Gambling in Asia has been the highlight of the world gaming industry over the last decade. With the industry seeing rising profits in Macau and Singapore over the last few years, companies and investors have been rewarded heavily by gaming growth in Asia. Las Vegas Sands (NYSE:LVS) investors would agree that Asian profits have provided a nice portfolio boost as Sands' share price has grown more than 2100% in the last five years. The growth of Asian operations continues, with both Sands and Wynn Resorts (NASDAQ:WYNN) posting huge income increases for the fourth quarter of 2013 with 40% and 92% increases year-over-year, respectively.
Unfortunately for Caesars Entertainment (NASDAQ:CZR), it wouldn't know about this Asian growth. Caesars sold its only Macau holdings in August of last year and used the money to pay down a portion of its industry-high debt of over $27 billion. There was not much else the company could do, as it did not file for a gaming license with the Macau government when other casinos did in 2001, and it would still need to complete that bureaucratic hurdle to be able to operate a casino in Macau. Chairman Gary Loveman has said that not entering Macau was the worst mistake the casino ever made.
Caesars attempted to rectify its lack of Asian presence in 2013 by bidding to enter the South Korean market. Throughout the first half of 2013, the deal seemed confirmed and the government was expected to let Caesars and its Indonesian partner build their casino resort near the capital city of Seoul. However, in June 2013, the government declined the bid. The decision was not discussed by the government, but reportedly it was made because of worry over Caesars' huge debt load. This foreshadowed the company's decision a few months later to sell its Macau holdings to pay down long-term debt.
Is there any hope left for Caesars to have an Asian presence?
That next big Asian gaming market may be Japan. Analysts expect that if the country allows casinos, it could beat out Singapore to become the second-largest gambling hub in the world behind Macau. However, there is one obstacle in the way: the fact that casinos are still forbidden in the country. The government will vote on legislation in the coming months that will decide whether or not casinos will be allowed to begin building in Japan.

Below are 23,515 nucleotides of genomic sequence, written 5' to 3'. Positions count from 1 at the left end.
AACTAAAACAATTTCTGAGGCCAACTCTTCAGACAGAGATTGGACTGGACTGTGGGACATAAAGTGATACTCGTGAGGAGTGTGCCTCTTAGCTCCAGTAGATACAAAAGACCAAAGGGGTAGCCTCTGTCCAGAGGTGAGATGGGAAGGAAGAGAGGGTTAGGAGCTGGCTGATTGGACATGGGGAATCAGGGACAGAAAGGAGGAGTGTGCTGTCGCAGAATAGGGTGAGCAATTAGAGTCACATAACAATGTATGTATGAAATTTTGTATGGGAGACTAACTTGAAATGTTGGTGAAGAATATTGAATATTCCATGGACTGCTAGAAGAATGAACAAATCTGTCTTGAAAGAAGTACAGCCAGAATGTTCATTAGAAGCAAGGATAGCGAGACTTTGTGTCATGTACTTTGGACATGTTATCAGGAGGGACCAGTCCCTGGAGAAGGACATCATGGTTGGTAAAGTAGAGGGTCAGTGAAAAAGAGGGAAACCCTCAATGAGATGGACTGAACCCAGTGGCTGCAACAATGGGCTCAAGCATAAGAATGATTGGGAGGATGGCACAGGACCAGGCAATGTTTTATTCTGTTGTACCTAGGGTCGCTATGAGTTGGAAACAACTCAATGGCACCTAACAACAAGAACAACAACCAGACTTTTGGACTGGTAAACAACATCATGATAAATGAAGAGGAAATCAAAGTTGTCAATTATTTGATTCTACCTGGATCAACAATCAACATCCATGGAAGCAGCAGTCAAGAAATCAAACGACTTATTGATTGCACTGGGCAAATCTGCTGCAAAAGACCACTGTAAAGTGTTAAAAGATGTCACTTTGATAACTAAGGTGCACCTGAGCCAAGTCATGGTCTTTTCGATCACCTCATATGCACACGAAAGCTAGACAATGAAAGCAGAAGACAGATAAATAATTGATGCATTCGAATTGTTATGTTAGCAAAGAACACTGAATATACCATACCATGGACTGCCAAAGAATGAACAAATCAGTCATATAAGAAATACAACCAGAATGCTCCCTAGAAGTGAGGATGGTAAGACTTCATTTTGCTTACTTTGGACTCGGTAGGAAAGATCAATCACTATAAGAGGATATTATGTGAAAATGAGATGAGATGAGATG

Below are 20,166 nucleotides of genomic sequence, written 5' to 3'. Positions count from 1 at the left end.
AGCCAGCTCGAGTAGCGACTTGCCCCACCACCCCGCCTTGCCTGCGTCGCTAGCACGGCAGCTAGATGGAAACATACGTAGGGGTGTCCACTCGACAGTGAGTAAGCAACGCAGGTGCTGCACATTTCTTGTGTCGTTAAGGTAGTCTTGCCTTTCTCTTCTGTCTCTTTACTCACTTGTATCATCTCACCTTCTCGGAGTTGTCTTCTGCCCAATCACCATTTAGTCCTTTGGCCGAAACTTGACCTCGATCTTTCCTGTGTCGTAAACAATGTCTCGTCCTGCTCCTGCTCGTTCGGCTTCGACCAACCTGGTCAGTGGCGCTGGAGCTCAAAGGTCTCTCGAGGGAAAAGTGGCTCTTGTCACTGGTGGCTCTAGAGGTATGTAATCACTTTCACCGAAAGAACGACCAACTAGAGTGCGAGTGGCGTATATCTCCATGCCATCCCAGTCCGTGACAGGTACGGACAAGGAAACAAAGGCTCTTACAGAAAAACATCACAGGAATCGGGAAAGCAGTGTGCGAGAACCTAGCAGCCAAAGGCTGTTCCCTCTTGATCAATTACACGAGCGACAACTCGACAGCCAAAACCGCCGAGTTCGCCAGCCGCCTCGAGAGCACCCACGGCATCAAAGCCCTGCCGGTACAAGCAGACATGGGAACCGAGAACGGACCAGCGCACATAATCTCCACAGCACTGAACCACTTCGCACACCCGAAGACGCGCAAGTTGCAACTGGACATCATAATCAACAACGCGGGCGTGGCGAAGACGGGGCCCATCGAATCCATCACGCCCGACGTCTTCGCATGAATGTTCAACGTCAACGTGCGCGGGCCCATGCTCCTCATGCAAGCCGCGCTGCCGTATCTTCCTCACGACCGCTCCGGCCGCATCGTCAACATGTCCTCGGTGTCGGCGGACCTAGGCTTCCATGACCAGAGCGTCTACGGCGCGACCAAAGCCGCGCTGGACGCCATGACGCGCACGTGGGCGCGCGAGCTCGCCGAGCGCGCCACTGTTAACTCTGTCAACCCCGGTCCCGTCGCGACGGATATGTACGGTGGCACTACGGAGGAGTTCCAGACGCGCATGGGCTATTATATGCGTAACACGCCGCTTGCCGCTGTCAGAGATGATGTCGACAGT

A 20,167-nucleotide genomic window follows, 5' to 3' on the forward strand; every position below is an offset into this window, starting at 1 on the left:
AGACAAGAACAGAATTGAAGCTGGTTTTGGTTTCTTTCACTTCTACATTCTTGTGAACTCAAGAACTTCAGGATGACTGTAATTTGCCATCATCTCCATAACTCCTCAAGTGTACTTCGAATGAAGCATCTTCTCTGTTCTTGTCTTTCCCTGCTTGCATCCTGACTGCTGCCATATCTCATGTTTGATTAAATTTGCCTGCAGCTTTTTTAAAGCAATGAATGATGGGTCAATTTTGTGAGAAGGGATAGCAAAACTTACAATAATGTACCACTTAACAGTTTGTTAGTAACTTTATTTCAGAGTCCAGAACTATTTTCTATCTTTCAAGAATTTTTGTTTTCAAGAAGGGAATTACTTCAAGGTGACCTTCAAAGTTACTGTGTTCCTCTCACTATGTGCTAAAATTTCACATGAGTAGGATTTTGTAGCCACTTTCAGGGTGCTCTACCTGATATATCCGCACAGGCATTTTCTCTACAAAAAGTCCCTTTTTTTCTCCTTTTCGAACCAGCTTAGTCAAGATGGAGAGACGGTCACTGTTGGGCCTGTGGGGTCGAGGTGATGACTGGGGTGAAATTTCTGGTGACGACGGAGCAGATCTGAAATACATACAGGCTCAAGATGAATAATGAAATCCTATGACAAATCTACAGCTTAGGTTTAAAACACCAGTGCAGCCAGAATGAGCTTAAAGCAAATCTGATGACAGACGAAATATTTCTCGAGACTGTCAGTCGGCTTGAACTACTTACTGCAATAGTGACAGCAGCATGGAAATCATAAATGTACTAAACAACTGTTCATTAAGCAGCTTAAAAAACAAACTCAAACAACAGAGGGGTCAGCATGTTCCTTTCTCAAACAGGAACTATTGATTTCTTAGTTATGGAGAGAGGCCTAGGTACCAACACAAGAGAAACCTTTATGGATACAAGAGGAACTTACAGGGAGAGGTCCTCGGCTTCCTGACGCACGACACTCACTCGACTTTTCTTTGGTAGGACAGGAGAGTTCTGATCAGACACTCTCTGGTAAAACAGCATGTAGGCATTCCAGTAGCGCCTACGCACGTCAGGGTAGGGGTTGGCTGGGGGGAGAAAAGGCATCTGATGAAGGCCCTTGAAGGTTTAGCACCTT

Because the government has said that it would like to fund a portion of the cost of the coming 2020 Olympics in Tokyo, the general consensus is that it will vote to allow casinos, and that four licenses will be awarded in Tokyo and Osaka. It is likely that Japan will welcome foreign casino companies. Osaka Governor Ichiro Matsui stated, "Even before the casino bill is passed, Osaka is crafting details of the resort plan so that we could embark on the project at any time...We'd need global casino-operators' involvement and expertise as the business is new to Japan."
Caesars has been preparing a bid to begin building in Japan. Caesars met with Osaka officials late last year to discuss plans for investment in Japan, if allowed. You can bet Caesars' executives will be doing all they can to win a bid to build in Japan. The company has even been in talks with local partners already--Caesars has discussed potential partnerships with gaming machine makers Konami and Sega Sammy Holdings in anticipation of changes in the Japanese casino ban.
This kind of aggressiveness is bringing Caesars more publicity than a company like MGM Resorts International (NYSE:MGM), which has been lackluster in preparing talks with Japanese officials. Investors would expect MGM to be more excited about increasing their share of Asian revenue. With its two main resorts in Las Vegas and Macau, MGM brings in only 34% of total revenue from Asian operations. This is much lower than a company like Las Vegas Sands, which attributes 86% of revenue from Asian operations.
Caesar's has a chance, but it might still be a losing bet
The Japanese gaming market seems poised for big profits, assuming that legislation allowing casinos into the market passes. However, Caesars will still have to prove to the Japanese government what the company couldn't prove to the South Korean government, specifically that the company is in a financial and competitive position to bring revenue to the country without carrying too much risk. Caesars had $27 billion of debt when the Korean government decided that the company was not in a financial position to operate in the country. Currently, the company has a total debt load of around $21.5 billion, a definite improvement, but maybe not enough. As Foolish investors, we will wait to see if it is enough.
Bradley Seth McNew has no position in any stocks mentioned. The Motley Fool has no position in any of the stocks mentioned. Try any of our Foolish newsletter services free for 30 days. We Fools may not all hold the same opinions, but we all believe that considering a diverse range of insights makes us better investors. The Motley Fool has a disclosure policy.